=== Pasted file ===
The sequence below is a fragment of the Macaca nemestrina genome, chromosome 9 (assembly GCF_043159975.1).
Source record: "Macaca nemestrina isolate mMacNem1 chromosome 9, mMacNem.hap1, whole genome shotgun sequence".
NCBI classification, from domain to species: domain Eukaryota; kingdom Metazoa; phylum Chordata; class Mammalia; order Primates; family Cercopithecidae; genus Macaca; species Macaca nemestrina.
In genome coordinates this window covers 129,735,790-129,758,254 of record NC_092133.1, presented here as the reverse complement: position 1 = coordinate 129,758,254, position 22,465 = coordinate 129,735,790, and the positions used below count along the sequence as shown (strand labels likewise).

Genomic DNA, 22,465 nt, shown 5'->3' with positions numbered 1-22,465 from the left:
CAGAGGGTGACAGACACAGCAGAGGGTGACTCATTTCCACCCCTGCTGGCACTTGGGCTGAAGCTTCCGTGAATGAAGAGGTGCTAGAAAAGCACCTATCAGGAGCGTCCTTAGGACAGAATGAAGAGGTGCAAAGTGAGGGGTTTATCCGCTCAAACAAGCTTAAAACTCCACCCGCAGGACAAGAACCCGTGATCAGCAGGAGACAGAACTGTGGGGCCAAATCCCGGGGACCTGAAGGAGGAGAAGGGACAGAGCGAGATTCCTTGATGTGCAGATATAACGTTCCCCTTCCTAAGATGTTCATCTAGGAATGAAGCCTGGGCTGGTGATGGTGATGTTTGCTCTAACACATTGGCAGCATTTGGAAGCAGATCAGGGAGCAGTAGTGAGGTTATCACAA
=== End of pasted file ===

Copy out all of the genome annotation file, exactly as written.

The sequence below is a fragment of the Macaca nemestrina genome, chromosome 9 (assembly GCF_043159975.1).
Source record: "Macaca nemestrina isolate mMacNem1 chromosome 9, mMacNem.hap1, whole genome shotgun sequence".
NCBI classification, from domain to species: domain Eukaryota; kingdom Metazoa; phylum Chordata; class Mammalia; order Primates; family Cercopithecidae; genus Macaca; species Macaca nemestrina.
In genome coordinates this window covers 129,735,790-129,758,254 of record NC_092133.1, presented here as the reverse complement: position 1 = coordinate 129,758,254, position 22,465 = coordinate 129,735,790, and the positions used below count along the sequence as shown (strand labels likewise).

Genomic DNA, 22,465 nt, shown 5'->3' with positions numbered 1-22,465 from the left:
CAGAGGGTGACAGACACAGCAGAGGGTGACTCATTTCCACCCCTGCTGGCACTTGGGCTGAAGCTTCCGTGAATGAAGAGGTGCTAGAAAAGCACCTATCAGGAGCGTCCTTAGGACAGAATGAAGAGGTGCAAAGTGAGGGGTTTATCCGCTCAAACAAGCTTAAAACTCCACCCGCAGGACAAGAACCCGTGATCAGCAGGAGACAGAACTGTGGGGCCAAATCCCGGGGACCTGAAGGAGGAGAAGGGACAGAGCGAGATTCCTTGATGTGCAGATATAACGTTCCCCTTCCTAAGATGTTCATCTAGGAATGAAGCCTGGGCTGGTGATGGTGATGTTTGCTCTAACACATTGGCAGCATTTGGAAGCAGATCAGGGAGCAGTAGTGAGGTTATCACAA